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Do Not Resuscitate Orders Policy

Policy Issue

A Do Not Resuscitate (DNR) order is "an order not to attempt Cardiopulmonary Resuscitation (CPR) in the event a patient suffers cardiac or respiratory arrest." CPR means measures to restore cardiac function or to support ventilation in the event of a cardiac or respiratory arrest. Examples include: mouth-to-mouth rescue breathing, direct cardiac injection, electrical defibrillation, and open chest cardiac massage.

Children and adults with developmental disabilities are more likely to have a "do not resuscitate order" placed on their medical chart than people without disabilities. Decisions on DNR orders are sometimes influenced by an assumption that the individual will have a shortened life-span.

Health care providers frequently underestimate the quality of life enjoyed by people with disabilities. Many people with developmental disabilities do not perceive the quality of their lives to be as negative as people without disabilities would imagine it to be.

The decision to place a DNR order on a person’s medical chart belongs to the physician. This decision may be made without anyone’s knowledge or consent. People with developmental disabilities are extremely vulnerable to DNR orders if they have no one in their lives to advocate for them. Consequently, people with developmental disabilities are sometimes not given life saving interventions when they might otherwise be given the intervention if the disability were not present.

At the end stages of life or an irreversible terminal illness, there comes a point where providing life-sustaining treatment (such as cardiopulmonary resuscitation) is futile and a DNR order is appropriate. In these cases, providing CPR either prolongs the dying process, or (and more likely) hastens it in a very unpleasant manner (e.g., punctured lungs, broken ribs from CPR on a frail or elderly person). People who are in the process of dying deserve care and comfort, not a prolonged dying process.

Consent to a DNR order lies at the heart of this issue. The people in our society who are the most vulnerable should not be at risk for DNR orders when they have a treatable health care condition nor should they be exposed to an unnecessarily prolonged dying process at the end stages of life.

Purpose

To ensure that people with developmental disabilities are not subjected to the inappropriate use of DNR orders.

Guiding Principles

  • A disability is not a terminal illness.
  • The decision of whether someone is at the end stages of life must be made independent of the person’s disability.
  • People at the end stages of life have the right to care and comfort measures, with an emphasis on alleviating pain.

Background

Historically, people with disabilities have been subjected to the inappropriate use of DNR orders, largely due to a lack of understanding on the part of medical personnel regarding the differences between an illness and a disability. Within the last ten years concern about this practice has escalated. BCACL, family members, health care providers, the Ministry of Health Services and the Ministry of Children and Family Development have all identified the need for medical advocacy in this area.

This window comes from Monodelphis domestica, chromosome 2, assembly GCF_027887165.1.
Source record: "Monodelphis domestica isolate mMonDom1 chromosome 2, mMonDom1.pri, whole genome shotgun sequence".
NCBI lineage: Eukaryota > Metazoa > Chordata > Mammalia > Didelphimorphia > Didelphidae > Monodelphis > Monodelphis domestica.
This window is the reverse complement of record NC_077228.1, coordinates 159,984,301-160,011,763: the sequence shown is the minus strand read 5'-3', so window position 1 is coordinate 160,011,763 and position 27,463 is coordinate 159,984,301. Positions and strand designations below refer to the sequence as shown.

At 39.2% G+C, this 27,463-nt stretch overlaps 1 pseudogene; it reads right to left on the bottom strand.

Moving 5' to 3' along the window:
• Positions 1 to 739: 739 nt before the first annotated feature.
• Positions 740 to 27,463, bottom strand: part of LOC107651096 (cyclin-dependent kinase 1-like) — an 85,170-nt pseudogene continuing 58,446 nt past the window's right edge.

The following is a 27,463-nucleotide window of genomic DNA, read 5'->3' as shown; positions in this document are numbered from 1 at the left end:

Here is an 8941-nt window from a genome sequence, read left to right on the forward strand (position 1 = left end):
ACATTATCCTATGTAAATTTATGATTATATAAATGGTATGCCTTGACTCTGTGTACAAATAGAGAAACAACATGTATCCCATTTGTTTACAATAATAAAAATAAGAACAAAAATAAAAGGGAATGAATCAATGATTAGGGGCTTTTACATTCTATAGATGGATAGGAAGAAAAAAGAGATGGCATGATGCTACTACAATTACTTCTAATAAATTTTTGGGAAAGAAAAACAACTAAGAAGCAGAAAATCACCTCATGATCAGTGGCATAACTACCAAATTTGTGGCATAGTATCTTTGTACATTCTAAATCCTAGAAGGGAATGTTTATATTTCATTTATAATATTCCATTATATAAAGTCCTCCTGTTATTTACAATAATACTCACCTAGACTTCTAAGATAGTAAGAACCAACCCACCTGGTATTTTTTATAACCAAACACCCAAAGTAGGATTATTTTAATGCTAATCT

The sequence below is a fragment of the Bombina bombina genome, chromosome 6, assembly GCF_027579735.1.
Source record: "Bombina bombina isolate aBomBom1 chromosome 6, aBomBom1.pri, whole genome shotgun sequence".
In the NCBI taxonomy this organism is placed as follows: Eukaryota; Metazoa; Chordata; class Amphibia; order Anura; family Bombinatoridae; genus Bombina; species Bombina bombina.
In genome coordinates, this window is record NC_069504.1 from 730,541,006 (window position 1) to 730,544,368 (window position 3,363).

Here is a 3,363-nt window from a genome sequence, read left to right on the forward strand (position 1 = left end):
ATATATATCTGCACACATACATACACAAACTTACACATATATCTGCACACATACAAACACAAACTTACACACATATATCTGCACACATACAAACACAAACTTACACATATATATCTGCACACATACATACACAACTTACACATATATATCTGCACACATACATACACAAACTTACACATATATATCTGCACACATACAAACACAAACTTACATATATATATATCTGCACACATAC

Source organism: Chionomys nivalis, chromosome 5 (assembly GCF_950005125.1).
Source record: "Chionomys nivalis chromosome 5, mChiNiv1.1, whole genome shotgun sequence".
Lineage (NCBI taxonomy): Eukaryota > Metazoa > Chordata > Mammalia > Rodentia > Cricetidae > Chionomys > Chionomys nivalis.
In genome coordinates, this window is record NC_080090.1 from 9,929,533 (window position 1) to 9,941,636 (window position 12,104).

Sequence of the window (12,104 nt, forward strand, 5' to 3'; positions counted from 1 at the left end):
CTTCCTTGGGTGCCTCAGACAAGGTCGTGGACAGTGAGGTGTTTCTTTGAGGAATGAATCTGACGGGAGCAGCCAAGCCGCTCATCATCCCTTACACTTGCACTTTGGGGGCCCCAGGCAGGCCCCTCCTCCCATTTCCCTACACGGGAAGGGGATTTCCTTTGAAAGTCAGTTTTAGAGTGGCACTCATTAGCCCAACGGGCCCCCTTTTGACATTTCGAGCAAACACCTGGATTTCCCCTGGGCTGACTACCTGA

In 1999, Health Services for Community Living and the Ministry of Children and Family Development began tracking the number of DNR orders that had been placed on the medical files of adults with developmental disabilities. Although DNR orders are meant to be specific to a particular health situation and period of time, it was discovered that many DNR orders had been left standing on individuals’ files.

In recent years, heightened understanding about this issue has resulted in increased advocacy efforts by family members, care givers and health care providers to have physicians remove "standing" and other inappropriate DNR orders, especially when they have been linked to the presence of a disability rather than a specific illness.

Health Services for Community Living and the Ministry of Children and Family Development are presently looking at ways to refine and improve their tracking system. Orders that are known to be in place are now regularly reviewed to document when they are placed and when they will be reviewed. It appears that since the tracking began, the number of active DNR orders on the medical files of adults with developmental disabilities has decreased.

Policy Statements

  1. DNR orders should only be considered when someone is in the irreversible terminal stages of an illness or when the process of giving CPR could potentially cause significant trauma to the individual.
  2. Physicians should seek consent for a DNR order from the individual or a substitute decision maker before the order is placed on a person’s medical chart.
  3. People with developmental disabilities who are receiving treatment for a treatable health care condition should be given CPR, unless the process of giving CPR could potentially cause significant trauma to the individual.